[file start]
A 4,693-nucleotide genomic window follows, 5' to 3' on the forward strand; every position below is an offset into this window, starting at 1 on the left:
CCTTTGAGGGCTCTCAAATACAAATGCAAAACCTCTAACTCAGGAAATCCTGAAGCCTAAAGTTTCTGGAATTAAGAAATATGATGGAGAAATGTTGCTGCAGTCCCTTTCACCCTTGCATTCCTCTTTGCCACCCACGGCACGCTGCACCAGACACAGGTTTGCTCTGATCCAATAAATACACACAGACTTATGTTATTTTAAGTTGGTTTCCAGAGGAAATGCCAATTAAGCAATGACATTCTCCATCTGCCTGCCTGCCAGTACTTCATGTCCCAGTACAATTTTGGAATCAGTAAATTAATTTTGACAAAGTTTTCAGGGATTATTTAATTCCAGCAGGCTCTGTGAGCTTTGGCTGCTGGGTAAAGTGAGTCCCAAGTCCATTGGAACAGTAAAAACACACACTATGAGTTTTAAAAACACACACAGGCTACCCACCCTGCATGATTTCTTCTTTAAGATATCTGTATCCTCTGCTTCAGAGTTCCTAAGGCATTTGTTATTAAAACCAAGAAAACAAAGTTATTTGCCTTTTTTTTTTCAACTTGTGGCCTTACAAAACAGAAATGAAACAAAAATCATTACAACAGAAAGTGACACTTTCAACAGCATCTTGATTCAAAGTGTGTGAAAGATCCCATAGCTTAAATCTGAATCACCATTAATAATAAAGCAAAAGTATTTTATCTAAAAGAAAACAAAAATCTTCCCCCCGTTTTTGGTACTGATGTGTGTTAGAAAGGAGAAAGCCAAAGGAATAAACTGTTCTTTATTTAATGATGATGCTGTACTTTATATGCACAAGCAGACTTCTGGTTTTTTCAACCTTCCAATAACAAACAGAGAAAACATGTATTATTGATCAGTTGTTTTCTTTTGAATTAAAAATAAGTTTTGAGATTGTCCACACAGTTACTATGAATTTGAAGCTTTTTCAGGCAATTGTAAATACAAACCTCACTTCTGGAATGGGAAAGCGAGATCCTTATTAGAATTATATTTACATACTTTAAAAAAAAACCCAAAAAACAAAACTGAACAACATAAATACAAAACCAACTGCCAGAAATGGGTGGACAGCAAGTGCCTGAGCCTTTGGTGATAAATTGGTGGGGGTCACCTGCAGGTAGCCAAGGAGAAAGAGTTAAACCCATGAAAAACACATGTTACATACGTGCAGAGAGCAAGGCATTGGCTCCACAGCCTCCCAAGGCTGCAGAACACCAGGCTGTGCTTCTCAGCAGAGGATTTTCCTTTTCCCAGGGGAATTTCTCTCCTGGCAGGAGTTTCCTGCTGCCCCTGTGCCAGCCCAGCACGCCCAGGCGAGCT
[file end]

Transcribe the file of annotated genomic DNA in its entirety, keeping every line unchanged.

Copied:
A 4,693-nucleotide genomic window follows, 5' to 3' on the forward strand; every position below is an offset into this window, starting at 1 on the left:
CCTTTGAGGGCTCTCAAATACAAATGCAAAACCTCTAACTCAGGAAATCCTGAAGCCTAAAGTTTCTGGAATTAAGAAATATGATGGAGAAATGTTGCTGCAGTCCCTTTCACCCTTGCATTCCTCTTTGCCACCCACGGCACGCTGCACCAGACACAGGTTTGCTCTGATCCAATAAATACACACAGACTTATGTTATTTTAAGTTGGTTTCCAGAGGAAATGCCAATTAAGCAATGACATTCTCCATCTGCCTGCCTGCCAGTACTTCATGTCCCAGTACAATTTTGGAATCAGTAAATTAATTTTGACAAAGTTTTCAGGGATTATTTAATTCCAGCAGGCTCTGTGAGCTTTGGCTGCTGGGTAAAGTGAGTCCCAAGTCCATTGGAACAGTAAAAACACACACTATGAGTTTTAAAAACACACACAGGCTACCCACCCTGCATGATTTCTTCTTTAAGATATCTGTATCCTCTGCTTCAGAGTTCCTAAGGCATTTGTTATTAAAACCAAGAAAACAAAGTTATTTGCCTTTTTTTTTTCAACTTGTGGCCTTACAAAACAGAAATGAAACAAAAATCATTACAACAGAAAGTGACACTTTCAACAGCATCTTGATTCAAAGTGTGTGAAAGATCCCATAGCTTAAATCTGAATCACCATTAATAATAAAGCAAAAGTATTTTATCTAAAAGAAAACAAAAATCTTCCCCCCGTTTTTGGTACTGATGTGTGTTAGAAAGGAGAAAGCCAAAGGAATAAACTGTTCTTTATTTAATGATGATGCTGTACTTTATATGCACAAGCAGACTTCTGGTTTTTTCAACCTTCCAATAACAAACAGAGAAAACATGTATTATTGATCAGTTGTTTTCTTTTGAATTAAAAATAAGTTTTGAGATTGTCCACACAGTTACTATGAATTTGAAGCTTTTTCAGGCAATTGTAAATACAAACCTCACTTCTGGAATGGGAAAGCGAGATCCTTATTAGAATTATATTTACATACTTTAAAAAAAAACCCAAAAAACAAAACTGAACAACATAAATACAAAACCAACTGCCAGAAATGGGTGGACAGCAAGTGCCTGAGCCTTTGGTGATAAATTGGTGGGGGTCACCTGCAGGTAGCCAAGGAGAAAGAGTTAAACCCATGAAAAACACATGTTACATACGTGCAGAGAGCAAGGCATTGGCTCCACAGCCTCCCAAGGCTGCAGAACACCAGGCTGTGCTTCTCAGCAGAGGATTTTCCTTTTCCCAGGGGAATTTCTCTCCTGGCAGGAGTTTCCTGCTGCCCCTGTGCCAGCCCAGCACGCCCAGGCGAGCT